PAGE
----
The rules for wedding related paper products (i.e. invitations, save the dates, and the like) are a little less formalized nowadays. However, there are still guidelines you should follow when sending along your love mail! According to Emily Post, here are some rules that you should follow:
Here is a cheat sheet for all engaged couples whom may be experiencing pangs of confusion on how to address your wedding guests – some people have fancy titles like doctor and judge.
How to Address Your Guests
To a Married Couple
Even if you aren’t close with both members of the couple, you still need to include both names on the outer envelope. Guests rely on the outer envelope to determine who exactly is invited. For example:
Mr. John and Mrs. Carrie Preston
Mr. and Mrs. John Preston
1234 Park Avenue
New York City, New York 11238
On the inner envelope, lose the first names or the titles and last names if you’re very close with the couple:
The Inner Envelope
Formal invitations are always slipped into an unsealed inner envelope to be placed inside the outer envelope. They are addressed in a more informal fashion — typically only title abbreviations and last name — and include the names of all invitees at the address, including children. For example: Mr. and Mrs. Estonia & Farrah, Gilbert, and Harriet
Mr. and Mrs. Preston or John and Carrie
To a Married Couple that (Different Last Names)
List the person you’re closest with first on the outer and inner envelope. If you’re similarly acquainted with both, list them in alphabetical order.
Mr. John Preston and Mrs. Carrie Bradshaw
To an Unmarried Couple Living Together
Like a married couple, both names should be included on the envelope, but in this case, each name gets its own line.
Mr. David Hirsch
Ms. Samantha Jones
1234 Benoit Road
Plano, Texas 75023
Again, go for alphabetical order if you know the couple well. If you’re primarily friends with only one member of the couple, it’s completely acceptable to address the outer envelope to that person and include “and Guest” or that person’s name on the inner envelope:
Mr. Hirsch and Ms. Jones or Mr. Hirsch and Guest
To a Same-Sex Couple
Use the same rules as you would for any other unmarried or married couple. If the couple is married or lives together, list them on the same line:
Ms. Celine Dion and Ms. Jacqueline Laurita
Or simply list their full names on the same line without titles.
Celine Dion and Jacqueline Laurita
On the inner envelope, use titles and last names:
Ms. Dion and Ms. Laurita
Or you can skip titles and simply address it to their first names.
To a Married Woman Doctor or Two Married Doctors
If a woman uses her maiden name professionally and socially, the outer envelope should read:
Dr. Addison Montgomery and Mr. David Thompson
Or, if she uses her husband’s name socially:
Dr. Addison and Mr. David Thompson
If both parties are doctors, you can address the outer envelope:
The Drs. Thompson or Drs. Addison and David Thompson
The same format is followed for other distinguished titles, such as reverend and honorable.
To Children and Families
Younger guests can be included on the inner envelope of their parents’ invitation by their name(s) or “and Family” — although the latter is easier to misinterpret.
Mr. and Mrs. Tom Ford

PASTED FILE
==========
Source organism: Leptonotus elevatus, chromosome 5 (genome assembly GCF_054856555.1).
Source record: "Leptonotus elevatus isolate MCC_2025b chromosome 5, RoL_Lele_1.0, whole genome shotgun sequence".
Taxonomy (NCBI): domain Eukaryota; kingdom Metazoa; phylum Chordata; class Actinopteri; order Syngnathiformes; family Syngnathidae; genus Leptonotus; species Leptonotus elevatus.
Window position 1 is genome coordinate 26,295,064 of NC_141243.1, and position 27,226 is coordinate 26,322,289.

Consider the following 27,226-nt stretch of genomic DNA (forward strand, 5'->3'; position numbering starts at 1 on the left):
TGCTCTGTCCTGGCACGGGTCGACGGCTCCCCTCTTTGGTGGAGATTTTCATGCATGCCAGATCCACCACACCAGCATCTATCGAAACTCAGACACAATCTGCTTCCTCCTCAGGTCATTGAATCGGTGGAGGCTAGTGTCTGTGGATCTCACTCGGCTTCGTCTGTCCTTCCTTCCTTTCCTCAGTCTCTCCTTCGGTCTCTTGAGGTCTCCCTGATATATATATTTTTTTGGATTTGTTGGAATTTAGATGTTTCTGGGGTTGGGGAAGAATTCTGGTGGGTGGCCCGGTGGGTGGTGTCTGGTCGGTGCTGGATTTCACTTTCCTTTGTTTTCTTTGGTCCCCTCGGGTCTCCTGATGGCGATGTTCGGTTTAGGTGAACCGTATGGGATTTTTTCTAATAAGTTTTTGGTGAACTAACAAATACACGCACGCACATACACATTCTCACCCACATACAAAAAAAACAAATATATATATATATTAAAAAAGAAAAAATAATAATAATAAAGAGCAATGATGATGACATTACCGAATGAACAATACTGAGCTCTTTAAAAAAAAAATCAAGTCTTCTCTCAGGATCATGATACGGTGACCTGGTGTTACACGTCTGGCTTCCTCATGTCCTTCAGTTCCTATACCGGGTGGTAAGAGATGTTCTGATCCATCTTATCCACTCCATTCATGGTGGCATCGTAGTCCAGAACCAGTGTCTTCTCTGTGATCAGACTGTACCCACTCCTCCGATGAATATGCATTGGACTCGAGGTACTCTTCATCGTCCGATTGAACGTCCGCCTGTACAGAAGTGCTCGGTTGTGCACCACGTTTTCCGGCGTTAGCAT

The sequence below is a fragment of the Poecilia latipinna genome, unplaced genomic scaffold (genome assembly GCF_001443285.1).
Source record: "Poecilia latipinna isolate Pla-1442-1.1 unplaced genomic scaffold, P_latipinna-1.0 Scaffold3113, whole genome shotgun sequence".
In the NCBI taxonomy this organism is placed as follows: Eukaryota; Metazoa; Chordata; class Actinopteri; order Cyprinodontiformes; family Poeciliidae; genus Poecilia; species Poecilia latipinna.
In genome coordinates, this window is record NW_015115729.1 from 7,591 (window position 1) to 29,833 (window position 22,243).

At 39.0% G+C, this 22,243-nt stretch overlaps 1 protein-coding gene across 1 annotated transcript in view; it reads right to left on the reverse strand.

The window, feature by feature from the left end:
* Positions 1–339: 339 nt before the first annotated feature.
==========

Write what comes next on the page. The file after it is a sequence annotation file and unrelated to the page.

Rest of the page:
Daniel, Jeffrey, Brittany, and Kelly
Mr. and Mrs. Tom Ford and Family
To Children 18 and Older
They should receive their own invitations, although siblings over 18 can be sent a joint invitation, in which case the outer envelope should include their names alphabetically on individual lines:
Miss Audrey Abraham
Miss Lily Abraham
Mr. Jack Abraham
If you don’t include “and Family” or each child’s name, you’re implying that children are not invited. That said, don’t be surprised if some guests still mistakenly assume their children are welcome. If you’re concerned this will happen with your guests, ask your immediate family and bridal party to help spread the word that the wedding will be adults-only. In the end, you may have to follow up with guests who don’t get the message via phone to gently explain the situation.
Lizzie Post, the granddaughter of the famed etiquette queen, Emily Post, was recently featured on Style me Pretty with a few choice tips for brides and grooms on the rules of wedded bliss. While so many of those old rules have been thrown out the window and modern couples are encouraged to be themselves and use their big day as an expression of their couple’s style, being gracious and polite absolutely NEVER goes out of style. We like the idea of keeping some of these key tips in mind and always embodying the utmost in manners especially during such an important time in your life. Here is the roundup of our favorite money-saving and money savvy tips for the ultra modern bride! Enjoy!
1. It’s not polite to ask for cash, so subtly hint. Parents and the bridal party can spread the word too.
2. No. 1 rule of budgeting: start with the wedding guest list. An intimate gathering is a chic way to stay on budget.
3. It’s OKto reward yourself! When making those big vendor payments, try and choose a credit card instead of a check and earn cash back.
4. Tactfully negotiate with vendors through prioritization. An experienced vendor can stretch the budget if he/she knows what matters most to you.
5. Wedding Vendors are integral to your day, so always be kind, thank them for their help and services, and make prompt payments. Set up mobile alerts to ensure you don’t forget outstanding invoices.
6. Locally source your wedding. It’s eco-friendly and budget-friendly, while ensuring that your meal, wine and flowers are as fresh as possible.
7. With the average cost of a new wedding gown between $1,000-1,800, it’s perfectly acceptable and sensible to rent, borrow or purchase a pre-owned wedding dress.